The rivalry displays were generated and presented using MATLAB software with the Psychophysics Toolbox. Ground and ceiling planes were presented one on each side of a gamma-corrected Sony 21-inch (53-cm) flat screen CRT monitor with 1024 × 768 resolution and a 90-Hz frame refresh rate. Observers looked at the displays through a mirror-stereoscope adjusted for each observer to achieve full fusion. Viewing distance was 57 cm. A chin-rest was mounted to maintain head stability
The observers viewed the stimulus in twelve 60-s trials (6 repeats × 2 left vs. right eye) during one session, preceded by a 90-s practice block. Between the trials, a grey screen appeared for 10 s indicating the end of trial. During the trials, the observers' task was to report their percept continuously using one of the three buttons, indicating complete dominance of ground, complete dominance of ceiling or a blend or piecemeal rivalry. The third button was included because blend or piecemeal percepts are frequently observed during rivalry. The observers were asked to maintain fixation while they were performing the task. The duration of button presses was recorded separately for each percept. The experiment was run in a dark room.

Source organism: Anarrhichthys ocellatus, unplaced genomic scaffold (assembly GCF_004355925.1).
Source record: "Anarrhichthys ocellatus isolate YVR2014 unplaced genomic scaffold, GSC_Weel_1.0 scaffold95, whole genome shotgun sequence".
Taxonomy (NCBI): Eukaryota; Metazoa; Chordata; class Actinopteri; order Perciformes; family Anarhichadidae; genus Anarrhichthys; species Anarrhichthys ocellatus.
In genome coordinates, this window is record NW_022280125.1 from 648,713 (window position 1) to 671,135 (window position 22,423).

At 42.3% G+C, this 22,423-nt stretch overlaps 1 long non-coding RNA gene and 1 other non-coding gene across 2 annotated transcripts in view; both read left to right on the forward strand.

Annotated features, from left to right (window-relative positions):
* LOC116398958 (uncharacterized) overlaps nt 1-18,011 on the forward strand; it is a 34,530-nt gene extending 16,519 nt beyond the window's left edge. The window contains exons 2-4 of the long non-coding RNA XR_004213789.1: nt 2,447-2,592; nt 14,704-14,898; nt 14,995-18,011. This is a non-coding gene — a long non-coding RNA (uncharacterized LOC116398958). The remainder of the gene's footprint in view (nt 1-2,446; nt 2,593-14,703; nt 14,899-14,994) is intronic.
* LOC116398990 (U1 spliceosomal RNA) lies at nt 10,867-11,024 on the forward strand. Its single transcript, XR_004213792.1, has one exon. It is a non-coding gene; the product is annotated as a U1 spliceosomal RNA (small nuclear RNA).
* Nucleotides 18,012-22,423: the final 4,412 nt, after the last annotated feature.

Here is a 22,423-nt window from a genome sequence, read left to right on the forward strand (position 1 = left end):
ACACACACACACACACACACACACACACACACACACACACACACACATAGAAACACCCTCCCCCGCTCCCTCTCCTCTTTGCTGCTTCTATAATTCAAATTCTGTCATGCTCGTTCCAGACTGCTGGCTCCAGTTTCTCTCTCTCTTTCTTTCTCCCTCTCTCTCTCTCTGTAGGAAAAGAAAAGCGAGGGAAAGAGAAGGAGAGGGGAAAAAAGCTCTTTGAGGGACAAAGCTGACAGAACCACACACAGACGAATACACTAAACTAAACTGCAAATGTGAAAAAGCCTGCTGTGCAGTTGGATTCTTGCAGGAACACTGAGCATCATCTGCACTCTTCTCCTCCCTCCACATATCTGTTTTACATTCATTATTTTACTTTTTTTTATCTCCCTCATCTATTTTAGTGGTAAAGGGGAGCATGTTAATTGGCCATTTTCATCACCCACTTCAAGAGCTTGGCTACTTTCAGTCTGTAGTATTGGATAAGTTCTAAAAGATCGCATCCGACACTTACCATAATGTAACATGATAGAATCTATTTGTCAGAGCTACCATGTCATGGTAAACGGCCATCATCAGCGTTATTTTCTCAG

The dependent variable in the first experiment was the predominance rate for ground and ceiling planes. Predominance rates were calculated for each observer in each trial by dividing the dominance duration for each stimulus by the total time for that trial. These rates were then averaged across trials for each observer. Predominance rates averaged across observers are shown in Figure 2. The proportion of piecemeal percepts was .10. Proportions of piecemeal percepts have been reported in the range of .1 to .2 for a variety of rivalry stimuli (e.g., Ooi, He, 2006; Parker & Alais. 2007; de Weert, Snoeren, & Koning, 2005).
There was significantly higher predominance for ground surfaces than ceiling surfaces, (paired sample t-test, t (9) = 2.72, p < 0.05). This result supported our hypothesis that ground surfaces tend to dominate ceiling surfaces in binocular rivalry.
The results of the first experiment suggest that there is a bias to perceive ground surfaces during binocular rivalry. A possible alternative explanation of the results, however, is that there is a bias to perceive surfaces that appear more frontoparallel and that the ground surfaces appeared more frontal. For this reason we conducted a control experiment, using a paired comparison method, to determine whether observers judged ground surfaces to be more frontal than ceiling surfaces.